He insists on going in the direction of the candy store, you tell him otherwise. His efforts intensify as does your grip on him. His volume gets louder, and, your stance, more commanding. He is unmoving and you are unyielding. He gets agitated, decides to lie down on the floor, and starts throwing a tantrum.
At that point in time, you have four choices:
a. Let him throw a tantrum while you feel somewhat embarrassed in public
b. Try to pacify him with the promise of taking him there in the future
c. Take him to the candy store
d. Overpower him, pick him up and rush to the parking lot
It is not a desirable situation and none of the options seem to be pleasant. This is exactly what happens when your mind becomes restless. It starts to behave like the grumpy toddler. It tries all sorts of tricks to get its way.
What causes restlessness?
When you are meditating and you try too hard to concentrate, your mind becomes restless. At that moment, it wants to break free of the obedience of posture, concentration, and stability. A conditioned mind is not designed to operate according to you, it is strong enough to lead so that you follow what it wants.
These are what tendencies of the mind are, they are all thoughts but they are the ones you find hard to let go of. Restlessness is caused when you want to discover the natural by employing unnatural methods, when you want to curb rather than understand, when you aim to ignore rather than abandon, when you are holding on instead of letting go.
Good meditation is about acceptance, awareness, attitude, and balance. This is the skill one needs to acquire — achieving that balance and maintaining it at all times. It is not just about sitting still for the sake of it, for, if it were, most animals would be great meditators; it is not about closing your eyes and pretending there are no thoughts, if this was meditation, all hibernators would be exceptional meditators. It is about maintaining harmony, that natural state of your mind.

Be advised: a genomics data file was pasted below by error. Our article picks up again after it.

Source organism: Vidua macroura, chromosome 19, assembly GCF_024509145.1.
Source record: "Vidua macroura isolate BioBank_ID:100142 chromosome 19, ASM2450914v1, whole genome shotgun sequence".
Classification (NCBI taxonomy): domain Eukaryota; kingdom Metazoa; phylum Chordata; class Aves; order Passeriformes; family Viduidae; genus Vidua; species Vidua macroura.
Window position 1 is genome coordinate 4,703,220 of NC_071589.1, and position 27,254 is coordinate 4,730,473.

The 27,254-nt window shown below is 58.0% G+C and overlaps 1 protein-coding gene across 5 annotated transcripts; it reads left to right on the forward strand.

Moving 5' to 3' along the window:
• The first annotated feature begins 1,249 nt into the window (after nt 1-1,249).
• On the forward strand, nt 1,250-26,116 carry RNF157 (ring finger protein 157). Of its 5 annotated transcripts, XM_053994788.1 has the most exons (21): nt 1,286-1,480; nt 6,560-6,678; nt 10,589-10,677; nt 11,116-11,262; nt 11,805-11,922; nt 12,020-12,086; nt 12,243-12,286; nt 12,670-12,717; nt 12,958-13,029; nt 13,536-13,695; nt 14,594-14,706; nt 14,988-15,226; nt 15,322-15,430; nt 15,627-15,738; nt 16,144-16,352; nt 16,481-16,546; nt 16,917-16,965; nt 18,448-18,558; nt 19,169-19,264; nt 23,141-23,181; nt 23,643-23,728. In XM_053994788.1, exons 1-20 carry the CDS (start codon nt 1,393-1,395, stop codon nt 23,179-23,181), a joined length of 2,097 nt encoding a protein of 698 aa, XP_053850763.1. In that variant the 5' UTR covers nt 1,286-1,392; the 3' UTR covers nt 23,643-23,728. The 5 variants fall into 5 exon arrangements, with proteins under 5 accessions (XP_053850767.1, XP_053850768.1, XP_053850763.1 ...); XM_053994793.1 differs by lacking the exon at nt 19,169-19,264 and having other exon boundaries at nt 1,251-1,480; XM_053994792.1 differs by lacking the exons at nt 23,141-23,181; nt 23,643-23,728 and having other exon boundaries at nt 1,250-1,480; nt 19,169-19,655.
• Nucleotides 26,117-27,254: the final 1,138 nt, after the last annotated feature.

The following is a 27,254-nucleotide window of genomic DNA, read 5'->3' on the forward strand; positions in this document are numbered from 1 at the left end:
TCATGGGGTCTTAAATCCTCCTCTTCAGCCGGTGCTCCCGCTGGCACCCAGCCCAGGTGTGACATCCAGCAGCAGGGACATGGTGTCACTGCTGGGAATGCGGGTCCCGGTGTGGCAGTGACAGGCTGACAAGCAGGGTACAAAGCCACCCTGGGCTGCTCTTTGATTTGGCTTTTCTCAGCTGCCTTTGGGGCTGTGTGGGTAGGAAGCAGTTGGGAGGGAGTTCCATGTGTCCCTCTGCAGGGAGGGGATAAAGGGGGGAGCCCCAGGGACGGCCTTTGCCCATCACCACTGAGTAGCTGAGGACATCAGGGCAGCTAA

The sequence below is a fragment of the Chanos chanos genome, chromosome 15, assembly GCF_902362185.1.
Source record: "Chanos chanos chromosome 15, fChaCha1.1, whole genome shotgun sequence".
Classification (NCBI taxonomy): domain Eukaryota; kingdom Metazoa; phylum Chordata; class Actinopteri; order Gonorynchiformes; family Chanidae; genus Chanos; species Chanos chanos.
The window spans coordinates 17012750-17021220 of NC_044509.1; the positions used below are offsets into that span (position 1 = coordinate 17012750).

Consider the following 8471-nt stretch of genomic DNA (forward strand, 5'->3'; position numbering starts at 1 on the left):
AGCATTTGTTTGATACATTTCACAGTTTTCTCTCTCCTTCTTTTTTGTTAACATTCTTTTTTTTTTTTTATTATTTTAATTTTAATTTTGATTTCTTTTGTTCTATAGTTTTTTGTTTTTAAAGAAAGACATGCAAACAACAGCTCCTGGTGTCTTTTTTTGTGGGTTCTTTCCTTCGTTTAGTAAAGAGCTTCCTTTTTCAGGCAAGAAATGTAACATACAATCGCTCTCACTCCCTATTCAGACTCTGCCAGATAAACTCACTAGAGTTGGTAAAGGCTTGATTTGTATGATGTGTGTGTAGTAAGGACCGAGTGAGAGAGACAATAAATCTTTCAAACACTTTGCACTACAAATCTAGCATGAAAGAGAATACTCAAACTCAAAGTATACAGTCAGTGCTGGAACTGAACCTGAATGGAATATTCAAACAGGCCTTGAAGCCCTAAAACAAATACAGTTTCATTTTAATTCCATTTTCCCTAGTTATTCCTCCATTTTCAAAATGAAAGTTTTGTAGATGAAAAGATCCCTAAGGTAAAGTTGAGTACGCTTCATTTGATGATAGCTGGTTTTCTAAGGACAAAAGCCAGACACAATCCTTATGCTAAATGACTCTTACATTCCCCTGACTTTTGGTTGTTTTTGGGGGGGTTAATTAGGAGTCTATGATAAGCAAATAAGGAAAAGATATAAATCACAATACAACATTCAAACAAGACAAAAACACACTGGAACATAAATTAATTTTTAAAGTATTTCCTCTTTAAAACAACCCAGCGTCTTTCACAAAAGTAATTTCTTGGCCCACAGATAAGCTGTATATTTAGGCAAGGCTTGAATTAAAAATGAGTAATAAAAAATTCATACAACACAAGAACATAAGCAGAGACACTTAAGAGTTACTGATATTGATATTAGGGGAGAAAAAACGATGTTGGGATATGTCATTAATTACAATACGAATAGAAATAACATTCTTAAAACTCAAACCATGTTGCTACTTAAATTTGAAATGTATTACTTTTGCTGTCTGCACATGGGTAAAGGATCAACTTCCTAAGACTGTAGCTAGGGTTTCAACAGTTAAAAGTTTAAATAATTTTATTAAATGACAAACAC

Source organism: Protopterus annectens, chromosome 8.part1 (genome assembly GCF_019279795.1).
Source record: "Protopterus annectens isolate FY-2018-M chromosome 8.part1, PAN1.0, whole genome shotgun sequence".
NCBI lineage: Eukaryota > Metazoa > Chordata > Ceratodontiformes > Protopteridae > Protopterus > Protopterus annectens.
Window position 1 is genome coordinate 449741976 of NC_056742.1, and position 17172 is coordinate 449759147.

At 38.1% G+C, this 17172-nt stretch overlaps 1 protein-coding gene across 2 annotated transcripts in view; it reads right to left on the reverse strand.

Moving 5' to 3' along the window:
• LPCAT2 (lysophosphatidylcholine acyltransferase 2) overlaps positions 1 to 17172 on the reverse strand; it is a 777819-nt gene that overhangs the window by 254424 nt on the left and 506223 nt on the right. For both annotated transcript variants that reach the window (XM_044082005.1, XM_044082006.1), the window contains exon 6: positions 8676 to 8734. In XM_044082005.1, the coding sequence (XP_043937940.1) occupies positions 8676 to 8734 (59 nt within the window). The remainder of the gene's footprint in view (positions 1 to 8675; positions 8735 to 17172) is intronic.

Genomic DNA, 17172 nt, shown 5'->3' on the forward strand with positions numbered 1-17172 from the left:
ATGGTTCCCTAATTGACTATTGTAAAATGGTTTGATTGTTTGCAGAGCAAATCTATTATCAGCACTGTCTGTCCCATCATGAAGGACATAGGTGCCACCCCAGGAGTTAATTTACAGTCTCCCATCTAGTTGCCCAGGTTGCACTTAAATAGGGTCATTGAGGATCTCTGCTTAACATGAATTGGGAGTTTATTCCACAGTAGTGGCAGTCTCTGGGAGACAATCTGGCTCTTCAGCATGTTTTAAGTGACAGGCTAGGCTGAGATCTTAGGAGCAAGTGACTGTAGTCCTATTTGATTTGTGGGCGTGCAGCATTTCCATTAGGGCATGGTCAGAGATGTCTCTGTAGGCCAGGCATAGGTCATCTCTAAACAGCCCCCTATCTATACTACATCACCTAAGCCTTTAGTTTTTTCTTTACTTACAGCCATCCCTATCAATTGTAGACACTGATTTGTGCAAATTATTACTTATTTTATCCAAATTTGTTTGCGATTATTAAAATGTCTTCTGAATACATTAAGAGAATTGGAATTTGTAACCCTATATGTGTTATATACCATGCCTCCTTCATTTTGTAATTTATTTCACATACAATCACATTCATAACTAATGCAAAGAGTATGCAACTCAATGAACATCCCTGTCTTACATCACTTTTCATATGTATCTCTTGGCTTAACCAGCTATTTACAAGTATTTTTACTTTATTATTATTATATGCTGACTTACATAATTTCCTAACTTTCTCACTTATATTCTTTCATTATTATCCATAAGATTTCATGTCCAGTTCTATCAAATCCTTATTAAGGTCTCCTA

The remedy to restlessness
The best way to overcome restlessness is to stop meditating at that moment. Stay in your posture if you can but make no attempts to concentrate. Hold a little self-dialogue. Just relax. Stop all effort to meditate. Take a deep breath. Get into a self-communion on any subject matter you like, not on one that will arouse you but on something that will give your mind a break from the act of concentration. If this fails to dissipate the restlessness, just get up and take a break. Resume after some time. We have to distract the toddler until we pass the candy store.
When your mind is tired, give it rest, when it is restless, pacify it. Pacify your mind. Talk to your mind. Give it some bait, do not be too hard on it for too long. We are teaching it discipline, we want it to move according to you. Be patient. Calm it down. Restlessness is normal and pacification is an art, a skill.
Ever seen an expert dog trainer? A good trainer knows when to reward versus reprimand, when to leash versus let loose, when to be soft versus strong. Some may be naturally good at it, but the exceptional ones are often so on account of their practice, persistence, and experience. Concentrative meditation is training the mind; when done, it automatically results in taming it.
As you progress on the path of meditation, you will learn how to be so that the kid never gets to see the candy store in the first place, or the toy store, or the swings. If he does not spot those, he will continue to be a happy child all the while you shop (read meditate). That comes with practice, with learning, with perseverance. I will continue to share the practices and methods as we plod along. For now, learn to pacify your mind during the moments of restlessness as stated in the sections above.
Art of Meditation
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Can you imagine how empowered you are going to feel with a settled mind, a mind that has turned inward, one that has learned to listen to you and not the other way around?
No candies, no tantrums!